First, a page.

For example, citing figures compiled by the Department of Agriculture’s Economic Research Service, he argues that the U.S. share of global GDP “has held remarkably steady, not only over the past decade, but over the past four decades.” In fact, the U.S. share of global GDP is declining, though modestly. The USDA data set clearly shows that the U.S. share of global output peaked during the post–Cold War period at 28.38 percent in 1999 and has since fallen to 25.48 percent. During that same period, China’s share rose from 3.44 percent to just over 8 percent.
A different data set prepared by the International Monetary Fund paints a more vivid picture of America’s relative decline. From a post–Cold War era peak of 32.1 percent in 2001, the U.S. share of global GDP had fallen to 21.7 percent by 2011 and was projected to fall to 21 percent by 2017.
More telling still are the statistics showing how the U.S. share of global military spending has risen from less than 30 percent at the end of the Cold War to nearly 48 percent today. Per capita spending exhibits a similar trend. According to data from the International Institute for Strategic Studies’ annual reports, The Military Balance, in 2010 Americans spent 71 percent more (in inflation-adjusted terms) on national security than they did in 1998, whereas other countries have either increased spending only slightly or reduced their spending in real terms over that same period.
Taken together, these trends undermine Kagan’s contention that U.S. military spending has not grown more burdensome for American taxpayers. Still, as a purely economic matter, such spending isn’t unsustainable. The U.S. federal debt and deficit don’t require Americans to adopt a more restrained foreign policy. An age of austerity in Washington, should it ever come to pass, would not necessarily translate into a smaller military with fewer missions.
But such a shift would be wise on its merits. A world order that was less dependent on U.S. military power would likely result in a greater number of countries with more military capability and a greater willingness to use it. Most Americans, contrary to Kagan’s claims, would welcome this if it meant a more manageable burden for America.
Kagan asserts that despite “their misgivings, most Americans have also developed a degree of satisfaction in their special role.” Yet polling data show precisely the opposite: most Americans want desperately for others to shoulder the burdens of defending themselves and their interests. For example, 79 percent of voters told pollster Scott Rasmussen that we spend too much money defending others; a mere 4 percent think we don’t spend enough. A CNN survey last year found that just one in four Americans relished the United States’ being the world’s “policeman,” and a separate Rasmussen poll concluded that a mere 11 percent of likely voters support that mission.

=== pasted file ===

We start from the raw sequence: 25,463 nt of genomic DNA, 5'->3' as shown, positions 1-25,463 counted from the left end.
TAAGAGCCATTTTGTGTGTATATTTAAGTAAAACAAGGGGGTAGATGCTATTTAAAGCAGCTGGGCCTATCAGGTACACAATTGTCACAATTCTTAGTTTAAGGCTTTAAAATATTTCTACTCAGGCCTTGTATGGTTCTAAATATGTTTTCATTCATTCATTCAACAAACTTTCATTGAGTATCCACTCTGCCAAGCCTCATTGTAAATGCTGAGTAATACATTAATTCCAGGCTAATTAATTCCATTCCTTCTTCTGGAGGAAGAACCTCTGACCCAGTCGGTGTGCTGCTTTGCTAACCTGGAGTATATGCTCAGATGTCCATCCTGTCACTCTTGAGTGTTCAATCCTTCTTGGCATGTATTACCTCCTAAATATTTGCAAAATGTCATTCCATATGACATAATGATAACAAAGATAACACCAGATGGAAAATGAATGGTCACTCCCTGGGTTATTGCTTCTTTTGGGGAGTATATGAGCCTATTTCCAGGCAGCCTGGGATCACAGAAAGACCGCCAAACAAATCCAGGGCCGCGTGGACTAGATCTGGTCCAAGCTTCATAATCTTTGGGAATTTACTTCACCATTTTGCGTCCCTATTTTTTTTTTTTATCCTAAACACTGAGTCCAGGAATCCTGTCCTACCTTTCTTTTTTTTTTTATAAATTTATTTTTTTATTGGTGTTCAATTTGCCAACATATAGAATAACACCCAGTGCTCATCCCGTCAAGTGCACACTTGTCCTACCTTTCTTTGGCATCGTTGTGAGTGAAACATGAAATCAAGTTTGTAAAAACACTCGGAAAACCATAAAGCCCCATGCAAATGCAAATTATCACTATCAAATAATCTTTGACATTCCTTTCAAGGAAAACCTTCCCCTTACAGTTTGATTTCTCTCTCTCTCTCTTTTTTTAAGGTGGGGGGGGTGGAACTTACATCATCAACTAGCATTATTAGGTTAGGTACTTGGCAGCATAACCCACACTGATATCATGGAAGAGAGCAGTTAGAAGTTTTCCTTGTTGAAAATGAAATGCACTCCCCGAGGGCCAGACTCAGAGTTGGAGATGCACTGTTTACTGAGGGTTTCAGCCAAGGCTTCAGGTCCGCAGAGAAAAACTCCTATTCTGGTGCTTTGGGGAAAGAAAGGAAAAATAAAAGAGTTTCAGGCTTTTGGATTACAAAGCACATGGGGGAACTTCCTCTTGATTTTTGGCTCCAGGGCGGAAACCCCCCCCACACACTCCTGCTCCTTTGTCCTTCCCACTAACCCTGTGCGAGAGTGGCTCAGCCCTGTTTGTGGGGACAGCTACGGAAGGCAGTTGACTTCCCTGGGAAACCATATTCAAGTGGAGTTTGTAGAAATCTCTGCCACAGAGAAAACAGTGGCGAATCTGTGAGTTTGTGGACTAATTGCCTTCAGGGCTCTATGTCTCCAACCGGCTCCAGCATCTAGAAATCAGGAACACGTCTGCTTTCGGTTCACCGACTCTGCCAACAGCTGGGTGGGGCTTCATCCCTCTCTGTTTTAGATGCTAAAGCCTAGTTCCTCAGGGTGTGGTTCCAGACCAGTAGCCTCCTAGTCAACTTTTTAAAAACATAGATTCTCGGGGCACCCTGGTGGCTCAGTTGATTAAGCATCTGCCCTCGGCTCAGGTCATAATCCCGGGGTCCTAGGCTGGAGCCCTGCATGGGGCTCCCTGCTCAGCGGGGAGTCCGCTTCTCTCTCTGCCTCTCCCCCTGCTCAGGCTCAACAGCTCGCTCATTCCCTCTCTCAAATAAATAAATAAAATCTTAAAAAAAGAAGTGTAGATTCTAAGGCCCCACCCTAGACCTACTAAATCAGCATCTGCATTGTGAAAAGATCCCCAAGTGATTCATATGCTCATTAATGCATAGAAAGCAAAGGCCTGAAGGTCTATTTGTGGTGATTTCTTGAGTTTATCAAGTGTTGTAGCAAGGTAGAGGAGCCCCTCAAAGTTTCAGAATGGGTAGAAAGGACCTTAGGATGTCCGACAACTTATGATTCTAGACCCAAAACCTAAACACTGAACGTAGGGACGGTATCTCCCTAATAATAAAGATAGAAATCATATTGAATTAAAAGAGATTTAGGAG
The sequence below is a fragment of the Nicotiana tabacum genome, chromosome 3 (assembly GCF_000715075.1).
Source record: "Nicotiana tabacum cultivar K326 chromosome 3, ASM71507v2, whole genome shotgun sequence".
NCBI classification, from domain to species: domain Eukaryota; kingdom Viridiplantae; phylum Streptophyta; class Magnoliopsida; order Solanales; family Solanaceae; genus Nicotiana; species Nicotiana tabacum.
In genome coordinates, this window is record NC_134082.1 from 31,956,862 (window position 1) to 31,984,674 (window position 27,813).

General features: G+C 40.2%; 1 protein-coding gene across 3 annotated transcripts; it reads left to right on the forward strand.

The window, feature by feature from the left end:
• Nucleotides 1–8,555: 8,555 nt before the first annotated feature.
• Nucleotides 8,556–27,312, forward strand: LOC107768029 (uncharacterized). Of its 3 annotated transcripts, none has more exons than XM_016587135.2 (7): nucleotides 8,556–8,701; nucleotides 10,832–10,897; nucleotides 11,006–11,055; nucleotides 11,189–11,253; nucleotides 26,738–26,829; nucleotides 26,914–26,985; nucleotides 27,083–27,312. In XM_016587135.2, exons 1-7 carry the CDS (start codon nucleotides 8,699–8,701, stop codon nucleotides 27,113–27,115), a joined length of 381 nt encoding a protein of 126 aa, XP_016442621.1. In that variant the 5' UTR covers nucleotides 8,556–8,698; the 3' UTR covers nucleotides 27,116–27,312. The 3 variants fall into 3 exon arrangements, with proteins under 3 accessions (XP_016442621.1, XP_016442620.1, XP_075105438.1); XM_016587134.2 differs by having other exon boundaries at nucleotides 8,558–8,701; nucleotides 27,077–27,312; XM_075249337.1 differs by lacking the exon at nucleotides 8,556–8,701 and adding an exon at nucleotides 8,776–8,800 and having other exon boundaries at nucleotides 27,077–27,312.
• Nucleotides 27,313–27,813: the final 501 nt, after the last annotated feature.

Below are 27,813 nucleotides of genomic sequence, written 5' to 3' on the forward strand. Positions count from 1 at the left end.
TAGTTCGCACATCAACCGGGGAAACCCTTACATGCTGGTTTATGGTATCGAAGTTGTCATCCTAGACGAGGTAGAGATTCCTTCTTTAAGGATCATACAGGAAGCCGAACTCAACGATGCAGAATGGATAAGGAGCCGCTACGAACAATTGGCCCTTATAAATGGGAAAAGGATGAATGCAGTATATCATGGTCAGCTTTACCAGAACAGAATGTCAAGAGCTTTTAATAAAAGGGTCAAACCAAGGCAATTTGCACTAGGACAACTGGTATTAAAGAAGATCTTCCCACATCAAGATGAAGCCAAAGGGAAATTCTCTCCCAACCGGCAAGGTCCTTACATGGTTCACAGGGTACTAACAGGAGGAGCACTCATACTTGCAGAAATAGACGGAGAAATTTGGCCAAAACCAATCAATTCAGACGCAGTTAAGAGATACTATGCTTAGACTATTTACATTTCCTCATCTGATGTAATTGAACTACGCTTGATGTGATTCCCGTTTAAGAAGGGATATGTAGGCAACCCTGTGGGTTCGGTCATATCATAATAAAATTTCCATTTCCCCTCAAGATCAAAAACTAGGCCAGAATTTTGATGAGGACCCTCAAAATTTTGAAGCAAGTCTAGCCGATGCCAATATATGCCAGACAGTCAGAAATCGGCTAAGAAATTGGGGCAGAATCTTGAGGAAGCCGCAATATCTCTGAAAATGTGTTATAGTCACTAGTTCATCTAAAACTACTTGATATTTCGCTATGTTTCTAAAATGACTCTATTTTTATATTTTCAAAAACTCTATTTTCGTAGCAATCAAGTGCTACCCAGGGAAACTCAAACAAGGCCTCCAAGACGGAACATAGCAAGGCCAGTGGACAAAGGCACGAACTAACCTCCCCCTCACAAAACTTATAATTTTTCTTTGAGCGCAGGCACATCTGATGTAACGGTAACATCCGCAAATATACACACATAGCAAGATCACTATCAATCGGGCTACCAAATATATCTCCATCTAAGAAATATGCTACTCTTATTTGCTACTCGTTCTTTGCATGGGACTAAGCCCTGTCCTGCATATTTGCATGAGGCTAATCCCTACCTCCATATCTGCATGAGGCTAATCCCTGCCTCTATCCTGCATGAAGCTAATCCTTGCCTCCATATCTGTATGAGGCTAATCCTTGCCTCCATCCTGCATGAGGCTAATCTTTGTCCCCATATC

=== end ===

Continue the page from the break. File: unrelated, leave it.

But Kagan and other advocates of U.S. benevolent global hegemony contend Americans must play this role of global policeman. It would be irresponsible, they say, to stake the future of the present world order on the supposition that other countries would assume some of the burdens of global governance that Americans shed. Kagan assumes other countries would not because they have not done so since at least the end of the Cold War. But this ignores the extent to which U.S. foreign policy—Kagan’s foreign policy—has discouraged them from doing so, a point he regularly celebrates. He points especially to Germany and Japan, whose choices not to rearm after World War II were heavily influenced by Washington. “Had the American variable been absent,” he concludes, “the outcome would have been different.”
This expansive global role that Kagan champions may have made sense during the early days of the Cold War, when the countries of Western Europe and East Asia were shattered and we were confronting a common enemy. But the world has changed. The strategy Kagan advocates has needlessly and unfairly burdened Americans with the costs of maintaining global peace, and it could—and should—have been altered long ago. Yet if Robert Kagan has his way, it never will be.
AS NOTED above, Kagan is anxious to emphasize that our military power is not particularly costly. His preferred technique for demonstrating this fact is to refer to military spending as a share of GDP. And it is true that the United States has in the past sustained a higher level of military spending when measured against the nation’s total output; likewise, military spending as a share of the federal budget has traditionally been far higher than it is today.Pullquote: The world is more complicated and durable than Kagan imagines. The United States does not need to police the globe in order to maintain a level of security that prior generations would envy.Image: Essay Types: Book Review